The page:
by Sarah Bird
Published in 2014 by Knopf.
Above the East China Sea
Reviewed by Tony Burnett
Self-described mid-list literary novelist Sarah Bird raised the bar with her most recent release, Above the East China Sea. The novel revolves around two families from different cultures separated by more than a half century. The two families are similar in that they have two sisters (who are close), a strong mother figure, and an almost invisible father figure. The setting is Okinawa, Japan where Bird spent some of her formative years. The complex novel begins with the two families’ separate stories and slowly weaves the stories together until the fascinating and improbable ending. The novel relies heavily on the spiritual lives of the Okinawan people.
Above the East China Sea is not your standard summer beach read. To fully appreciate the book requires acceptance of uncommon mores and a cultural understanding that we Americans are not known for. That being said, I would consider this one of the premier novels of the year. If you appreciate a complex literary journey that has the ability to open your understanding of a world that you may not be familiar with, this is a novel for you. If you like political intrigue or religious tension, this is the novel for you. If you like superbly beautiful writing that can carry all five of your senses into a place you’ve never experienced, this is the novel for you.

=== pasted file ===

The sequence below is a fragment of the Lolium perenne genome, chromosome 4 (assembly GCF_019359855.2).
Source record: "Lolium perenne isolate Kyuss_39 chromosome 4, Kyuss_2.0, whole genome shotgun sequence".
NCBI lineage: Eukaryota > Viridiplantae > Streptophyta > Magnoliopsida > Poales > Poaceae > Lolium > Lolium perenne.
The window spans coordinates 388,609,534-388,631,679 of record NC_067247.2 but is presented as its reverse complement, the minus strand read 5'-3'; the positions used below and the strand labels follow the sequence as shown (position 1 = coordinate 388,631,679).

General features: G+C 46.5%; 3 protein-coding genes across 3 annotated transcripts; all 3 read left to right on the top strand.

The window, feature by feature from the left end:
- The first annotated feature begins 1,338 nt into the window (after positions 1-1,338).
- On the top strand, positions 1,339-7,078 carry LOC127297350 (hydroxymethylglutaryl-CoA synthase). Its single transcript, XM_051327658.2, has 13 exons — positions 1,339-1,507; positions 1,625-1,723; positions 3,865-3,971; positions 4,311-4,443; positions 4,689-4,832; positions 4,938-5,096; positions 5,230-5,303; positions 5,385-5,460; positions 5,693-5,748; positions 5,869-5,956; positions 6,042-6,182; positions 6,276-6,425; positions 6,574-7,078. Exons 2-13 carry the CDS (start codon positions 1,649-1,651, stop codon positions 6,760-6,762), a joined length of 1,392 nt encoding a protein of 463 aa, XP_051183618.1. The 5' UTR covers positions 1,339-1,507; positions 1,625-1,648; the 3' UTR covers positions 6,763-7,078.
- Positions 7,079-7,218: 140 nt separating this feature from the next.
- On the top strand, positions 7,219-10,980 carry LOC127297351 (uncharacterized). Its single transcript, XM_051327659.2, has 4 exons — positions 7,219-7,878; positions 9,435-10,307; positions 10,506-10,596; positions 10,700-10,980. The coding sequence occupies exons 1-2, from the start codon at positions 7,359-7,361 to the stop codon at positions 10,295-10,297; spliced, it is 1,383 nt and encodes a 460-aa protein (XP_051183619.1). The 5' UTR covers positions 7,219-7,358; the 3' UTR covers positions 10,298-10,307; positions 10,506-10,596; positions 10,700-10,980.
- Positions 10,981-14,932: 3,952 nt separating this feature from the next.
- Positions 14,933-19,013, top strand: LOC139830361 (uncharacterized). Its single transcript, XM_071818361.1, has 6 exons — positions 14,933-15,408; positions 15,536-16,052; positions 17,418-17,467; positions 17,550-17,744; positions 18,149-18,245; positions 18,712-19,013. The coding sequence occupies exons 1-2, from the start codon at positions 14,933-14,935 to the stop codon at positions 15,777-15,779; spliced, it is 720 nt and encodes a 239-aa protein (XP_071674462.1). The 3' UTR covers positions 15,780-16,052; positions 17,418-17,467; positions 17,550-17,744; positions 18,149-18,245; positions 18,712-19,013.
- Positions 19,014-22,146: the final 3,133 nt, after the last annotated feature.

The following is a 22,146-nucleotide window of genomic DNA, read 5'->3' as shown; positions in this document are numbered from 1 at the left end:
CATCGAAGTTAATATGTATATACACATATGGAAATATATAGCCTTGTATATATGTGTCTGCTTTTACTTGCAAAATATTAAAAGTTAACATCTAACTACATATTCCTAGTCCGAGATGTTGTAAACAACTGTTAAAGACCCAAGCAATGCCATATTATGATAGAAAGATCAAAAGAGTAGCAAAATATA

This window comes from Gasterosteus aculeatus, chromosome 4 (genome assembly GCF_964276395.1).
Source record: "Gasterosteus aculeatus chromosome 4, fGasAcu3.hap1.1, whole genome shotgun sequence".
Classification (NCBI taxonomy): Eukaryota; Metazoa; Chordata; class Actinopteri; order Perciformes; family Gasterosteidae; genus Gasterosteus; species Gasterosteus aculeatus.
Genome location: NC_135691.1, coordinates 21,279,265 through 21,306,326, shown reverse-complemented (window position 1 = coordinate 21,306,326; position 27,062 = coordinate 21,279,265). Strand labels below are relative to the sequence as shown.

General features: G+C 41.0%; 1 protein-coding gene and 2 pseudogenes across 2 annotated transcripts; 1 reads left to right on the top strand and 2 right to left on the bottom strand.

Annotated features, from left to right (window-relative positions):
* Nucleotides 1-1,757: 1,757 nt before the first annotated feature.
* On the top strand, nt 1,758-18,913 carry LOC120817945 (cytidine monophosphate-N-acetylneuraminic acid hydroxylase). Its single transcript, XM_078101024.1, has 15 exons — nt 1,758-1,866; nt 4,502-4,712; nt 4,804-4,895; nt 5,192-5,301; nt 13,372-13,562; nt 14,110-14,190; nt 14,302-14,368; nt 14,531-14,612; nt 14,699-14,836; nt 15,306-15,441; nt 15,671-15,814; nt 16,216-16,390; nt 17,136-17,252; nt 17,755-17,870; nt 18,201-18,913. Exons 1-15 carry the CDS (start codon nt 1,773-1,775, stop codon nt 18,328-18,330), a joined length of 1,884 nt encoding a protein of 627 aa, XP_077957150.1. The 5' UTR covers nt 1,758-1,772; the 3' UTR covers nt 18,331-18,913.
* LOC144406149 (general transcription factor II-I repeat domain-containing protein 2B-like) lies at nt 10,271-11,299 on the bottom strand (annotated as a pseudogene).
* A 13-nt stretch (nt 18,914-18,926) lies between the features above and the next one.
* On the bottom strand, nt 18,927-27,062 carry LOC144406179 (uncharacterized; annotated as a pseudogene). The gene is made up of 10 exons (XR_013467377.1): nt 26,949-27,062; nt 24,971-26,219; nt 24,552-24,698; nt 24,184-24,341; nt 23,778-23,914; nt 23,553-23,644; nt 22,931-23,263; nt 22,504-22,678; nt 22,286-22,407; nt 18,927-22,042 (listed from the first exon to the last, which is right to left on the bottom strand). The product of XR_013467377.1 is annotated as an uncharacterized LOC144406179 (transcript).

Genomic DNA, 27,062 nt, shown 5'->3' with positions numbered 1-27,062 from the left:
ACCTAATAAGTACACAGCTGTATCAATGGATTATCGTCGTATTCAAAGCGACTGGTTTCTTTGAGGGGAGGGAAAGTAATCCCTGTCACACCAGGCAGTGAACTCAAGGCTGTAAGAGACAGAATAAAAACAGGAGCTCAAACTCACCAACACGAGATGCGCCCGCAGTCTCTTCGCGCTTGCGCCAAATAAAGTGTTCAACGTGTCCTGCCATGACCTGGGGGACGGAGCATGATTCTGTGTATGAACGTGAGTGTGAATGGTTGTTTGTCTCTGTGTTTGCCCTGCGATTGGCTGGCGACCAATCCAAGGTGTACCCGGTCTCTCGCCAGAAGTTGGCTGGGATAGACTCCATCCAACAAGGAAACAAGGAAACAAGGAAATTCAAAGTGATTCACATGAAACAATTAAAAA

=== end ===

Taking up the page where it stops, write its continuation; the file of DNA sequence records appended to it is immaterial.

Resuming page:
Having read and enjoyed previous books by Sarah Bird I can honestly say that this is far and above her best effort yet and is likely to propel her above the mid-list literary writer into the company of such writers as Joan Didion and Ann Patchett. Her life may never be the same having written this book, and after reading Above the East China Sea, your life will never be the same.
Tony Burnett is an author, poet and journalist living in rural Milam county. He serves as a Director at the Writers’ League of Texas.

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